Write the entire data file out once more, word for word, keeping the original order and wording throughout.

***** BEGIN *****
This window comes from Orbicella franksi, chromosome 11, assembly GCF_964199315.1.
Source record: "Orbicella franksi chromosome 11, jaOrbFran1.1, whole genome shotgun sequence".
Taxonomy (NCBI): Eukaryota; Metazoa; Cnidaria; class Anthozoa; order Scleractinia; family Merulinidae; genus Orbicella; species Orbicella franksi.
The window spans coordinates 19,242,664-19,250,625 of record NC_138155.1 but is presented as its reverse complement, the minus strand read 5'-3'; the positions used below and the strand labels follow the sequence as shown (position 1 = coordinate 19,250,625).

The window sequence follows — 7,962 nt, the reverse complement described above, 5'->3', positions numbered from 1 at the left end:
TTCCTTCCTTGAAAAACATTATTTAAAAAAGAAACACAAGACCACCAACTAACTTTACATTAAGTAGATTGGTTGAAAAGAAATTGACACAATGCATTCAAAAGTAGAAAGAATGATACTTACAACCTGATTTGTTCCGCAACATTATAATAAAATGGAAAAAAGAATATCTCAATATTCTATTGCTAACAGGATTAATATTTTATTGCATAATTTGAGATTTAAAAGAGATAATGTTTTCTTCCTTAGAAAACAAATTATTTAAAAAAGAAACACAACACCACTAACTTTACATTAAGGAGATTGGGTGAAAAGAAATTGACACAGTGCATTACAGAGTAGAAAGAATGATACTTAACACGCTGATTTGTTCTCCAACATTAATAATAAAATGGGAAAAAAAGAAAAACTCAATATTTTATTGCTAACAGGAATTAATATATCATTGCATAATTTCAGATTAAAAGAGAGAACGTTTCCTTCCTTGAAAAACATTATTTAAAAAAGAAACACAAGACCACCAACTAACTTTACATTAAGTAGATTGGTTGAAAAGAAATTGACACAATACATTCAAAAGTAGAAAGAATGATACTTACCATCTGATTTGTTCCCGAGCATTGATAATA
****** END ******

This window comes from Orbicella franksi, chromosome 11, assembly GCF_964199315.1.
Source record: "Orbicella franksi chromosome 11, jaOrbFran1.1, whole genome shotgun sequence".
Taxonomy (NCBI): Eukaryota; Metazoa; Cnidaria; class Anthozoa; order Scleractinia; family Merulinidae; genus Orbicella; species Orbicella franksi.
The window spans coordinates 19,242,664-19,250,625 of record NC_138155.1 but is presented as its reverse complement, the minus strand read 5'-3'; the positions used below and the strand labels follow the sequence as shown (position 1 = coordinate 19,250,625).

The window sequence follows — 7,962 nt, the reverse complement described above, 5'->3', positions numbered from 1 at the left end:
TTCCTTCCTTGAAAAACATTATTTAAAAAAGAAACACAAGACCACCAACTAACTTTACATTAAGTAGATTGGTTGAAAAGAAATTGACACAATGCATTCAAAAGTAGAAAGAATGATACTTACAACCTGATTTGTTCCGCAACATTATAATAAAATGGAAAAAAGAATATCTCAATATTCTATTGCTAACAGGATTAATATTTTATTGCATAATTTGAGATTTAAAAGAGATAATGTTTTCTTCCTTAGAAAACAAATTATTTAAAAAAGAAACACAACACCACTAACTTTACATTAAGGAGATTGGGTGAAAAGAAATTGACACAGTGCATTACAGAGTAGAAAGAATGATACTTAACACGCTGATTTGTTCTCCAACATTAATAATAAAATGGGAAAAAAAGAAAAACTCAATATTTTATTGCTAACAGGAATTAATATATCATTGCATAATTTCAGATTAAAAGAGAGAACGTTTCCTTCCTTGAAAAACATTATTTAAAAAAGAAACACAAGACCACCAACTAACTTTACATTAAGTAGATTGGTTGAAAAGAAATTGACACAATACATTCAAAAGTAGAAAGAATGATACTTACCATCTGATTTGTTCCCGAGCATTGATAATA